• Sun. Sep 24th, 2023

Anne With an E

ByJoanna Koter

Feb 21, 2020

Anne with an E might not be an obvious choice for a Netflix night in. You may expect a period drama, based on a classic children’s book Anne of Green Gables, to be predictable and preachy. But the show proves to be the opposite. An unorthodox reimagining of the literary canon begins slowly and faithfully retells the story of the titular Anne. Before your eyes, it boldly deviates from the original plot to dive into a world of new characters and events, using them to explore contemporary issues. Anne takes on gender parity, racism, bullying, LGBT+ rights, the freedom of the press, and more — ensuring it stands out as a piece of drama unafraid of controversy.

The three seasons follow Anne, an orphan from Nova Scotia, through her new life at Green Gables as she tries to find her place in the new community. Anne’s story in the show is much more dramatic than in the books — we’re offered glimpses of Anne’s tragic past at the orphanage, which might have led to her dreamy, distrait character. Of course, some found this rendition too ‘dark’ or a ‘gothic nightmare’, as poetically put by the America. Yet this doesn’t detract from what is an enjoyable, daring take on the original story.

Anne is an experiment on how far you can stretch a classic without disrespecting the original, whilst still bringing in something valuable. Thankfully, this experiment produces positive results. Among the most noteworthy contributions of the writers is introducing Ka’kwet, a Native American girl of the Mi’kmaq nation. Her character connects the show with the less than romantic reality of nineteenth century Canada, complete with residential schools for indigenous children, set up to achieve forced assimilation to the dominant Christian culture.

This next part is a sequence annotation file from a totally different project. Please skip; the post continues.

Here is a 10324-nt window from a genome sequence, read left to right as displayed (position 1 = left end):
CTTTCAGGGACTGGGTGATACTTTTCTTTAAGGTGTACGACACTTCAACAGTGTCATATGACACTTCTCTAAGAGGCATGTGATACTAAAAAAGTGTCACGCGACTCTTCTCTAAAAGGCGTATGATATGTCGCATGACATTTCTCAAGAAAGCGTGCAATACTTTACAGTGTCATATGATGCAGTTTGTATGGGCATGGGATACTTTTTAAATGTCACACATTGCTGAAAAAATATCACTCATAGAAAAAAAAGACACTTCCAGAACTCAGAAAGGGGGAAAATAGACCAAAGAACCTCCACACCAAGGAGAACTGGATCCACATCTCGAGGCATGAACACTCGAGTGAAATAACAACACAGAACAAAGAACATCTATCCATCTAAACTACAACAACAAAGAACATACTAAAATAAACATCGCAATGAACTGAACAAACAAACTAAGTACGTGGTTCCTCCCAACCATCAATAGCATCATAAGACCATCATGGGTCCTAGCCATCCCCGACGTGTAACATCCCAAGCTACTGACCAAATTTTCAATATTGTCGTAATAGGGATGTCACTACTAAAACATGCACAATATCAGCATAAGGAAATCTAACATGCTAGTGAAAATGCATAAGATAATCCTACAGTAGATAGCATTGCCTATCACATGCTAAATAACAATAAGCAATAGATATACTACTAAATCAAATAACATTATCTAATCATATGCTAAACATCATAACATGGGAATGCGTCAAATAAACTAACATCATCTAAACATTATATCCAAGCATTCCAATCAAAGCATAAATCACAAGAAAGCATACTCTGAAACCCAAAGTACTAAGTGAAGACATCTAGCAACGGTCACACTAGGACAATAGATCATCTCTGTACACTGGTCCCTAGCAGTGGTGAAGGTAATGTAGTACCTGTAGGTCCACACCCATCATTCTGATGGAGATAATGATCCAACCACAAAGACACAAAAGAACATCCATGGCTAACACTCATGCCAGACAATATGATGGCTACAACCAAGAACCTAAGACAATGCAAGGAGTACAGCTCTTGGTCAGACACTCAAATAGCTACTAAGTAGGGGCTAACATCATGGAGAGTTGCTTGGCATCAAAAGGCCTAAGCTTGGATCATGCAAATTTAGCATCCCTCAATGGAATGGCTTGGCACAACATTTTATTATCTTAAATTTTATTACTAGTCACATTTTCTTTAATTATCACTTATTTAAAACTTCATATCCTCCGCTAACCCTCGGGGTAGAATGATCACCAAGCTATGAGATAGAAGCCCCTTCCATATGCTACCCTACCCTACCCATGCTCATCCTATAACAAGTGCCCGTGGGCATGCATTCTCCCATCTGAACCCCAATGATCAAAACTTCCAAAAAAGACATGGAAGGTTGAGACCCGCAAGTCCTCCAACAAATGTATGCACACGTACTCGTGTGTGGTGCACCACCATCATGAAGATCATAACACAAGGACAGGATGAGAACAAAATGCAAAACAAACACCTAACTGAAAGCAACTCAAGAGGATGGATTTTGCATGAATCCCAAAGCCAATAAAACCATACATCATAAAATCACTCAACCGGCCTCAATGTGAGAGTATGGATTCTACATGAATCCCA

The acting is up to the mark. Amybeth McNulty’s Anne is scrawny, annoying, and never shuts up, thus she is precisely what Anne needs to be. The clear division between good-bad or friend-bully, particularly in Anne’s school, can be tiresome at times, but the character development makes up for it — particularly that of Anne and her adoptive family, the Cuthberts.

Twice the winner of Best Drama Series at Canadian Screen Awards, Anne was discontinued by Netflix and CBC after the third season. The reason? “Economics, Algorithms, Demographics,” says producer Moira Walley-Beckett, as “art and commerce is never an easy marriage.” Antithetically to the feminist agenda of Anne, the show cuts off right after she finally finds her true love. This is a real shame. The plot still has great potential if it were to be continued, and it is tragic that one implication from the unjust cancellation is that a girl’s story comes to an abrupt halt just because she finally kisses that dream boy.

Regardless, what has been produced up to this point is a fantastic, engaging and thoughtful drama. Whether Anne shows how to adapt or not to adapt children’s classics is a matter of preference, yet either way, it deserves a watch.


Image: Lucy Maud Montgomery via Wikimedia Commons